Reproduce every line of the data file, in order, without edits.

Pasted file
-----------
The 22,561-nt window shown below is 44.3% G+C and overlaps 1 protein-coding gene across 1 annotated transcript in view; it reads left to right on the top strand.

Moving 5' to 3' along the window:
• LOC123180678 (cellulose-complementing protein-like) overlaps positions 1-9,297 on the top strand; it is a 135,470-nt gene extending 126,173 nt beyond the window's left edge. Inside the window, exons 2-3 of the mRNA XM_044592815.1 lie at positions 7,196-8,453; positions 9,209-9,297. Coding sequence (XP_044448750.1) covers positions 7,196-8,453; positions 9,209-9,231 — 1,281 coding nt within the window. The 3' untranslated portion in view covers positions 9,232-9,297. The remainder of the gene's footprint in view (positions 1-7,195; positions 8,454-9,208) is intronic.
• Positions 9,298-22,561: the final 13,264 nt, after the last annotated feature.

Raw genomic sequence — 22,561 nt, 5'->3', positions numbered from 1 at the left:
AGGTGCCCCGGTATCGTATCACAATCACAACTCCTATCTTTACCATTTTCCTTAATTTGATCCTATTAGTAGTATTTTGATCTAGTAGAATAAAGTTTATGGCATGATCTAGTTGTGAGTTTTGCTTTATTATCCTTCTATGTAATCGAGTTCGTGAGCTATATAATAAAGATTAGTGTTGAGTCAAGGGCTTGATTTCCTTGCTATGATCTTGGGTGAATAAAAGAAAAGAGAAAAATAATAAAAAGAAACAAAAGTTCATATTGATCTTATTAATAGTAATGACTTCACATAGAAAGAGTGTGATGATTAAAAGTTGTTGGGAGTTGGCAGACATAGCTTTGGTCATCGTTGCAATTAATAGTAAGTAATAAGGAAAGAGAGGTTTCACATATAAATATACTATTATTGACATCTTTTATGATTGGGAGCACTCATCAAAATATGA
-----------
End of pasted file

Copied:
The 22,561-nt window shown below is 44.3% G+C and overlaps 1 protein-coding gene across 1 annotated transcript in view; it reads left to right on the top strand.

Moving 5' to 3' along the window:
• LOC123180678 (cellulose-complementing protein-like) overlaps positions 1-9,297 on the top strand; it is a 135,470-nt gene extending 126,173 nt beyond the window's left edge. Inside the window, exons 2-3 of the mRNA XM_044592815.1 lie at positions 7,196-8,453; positions 9,209-9,297. Coding sequence (XP_044448750.1) covers positions 7,196-8,453; positions 9,209-9,231 — 1,281 coding nt within the window. The 3' untranslated portion in view covers positions 9,232-9,297. The remainder of the gene's footprint in view (positions 1-7,195; positions 8,454-9,208) is intronic.
• Positions 9,298-22,561: the final 13,264 nt, after the last annotated feature.

Raw genomic sequence — 22,561 nt, 5'->3', positions numbered from 1 at the left:
AGGTGCCCCGGTATCGTATCACAATCACAACTCCTATCTTTACCATTTTCCTTAATTTGATCCTATTAGTAGTATTTTGATCTAGTAGAATAAAGTTTATGGCATGATCTAGTTGTGAGTTTTGCTTTATTATCCTTCTATGTAATCGAGTTCGTGAGCTATATAATAAAGATTAGTGTTGAGTCAAGGGCTTGATTTCCTTGCTATGATCTTGGGTGAATAAAAGAAAAGAGAAAAATAATAAAAAGAAACAAAAGTTCATATTGATCTTATTAATAGTAATGACTTCACATAGAAAGAGTGTGATGATTAAAAGTTGTTGGGAGTTGGCAGACATAGCTTTGGTCATCGTTGCAATTAATAGTAAGTAATAAGGAAAGAGAGGTTTCACATATAAATATACTATTATTGACATCTTTTATGATTGGGAGCACTCATCAAAATATGA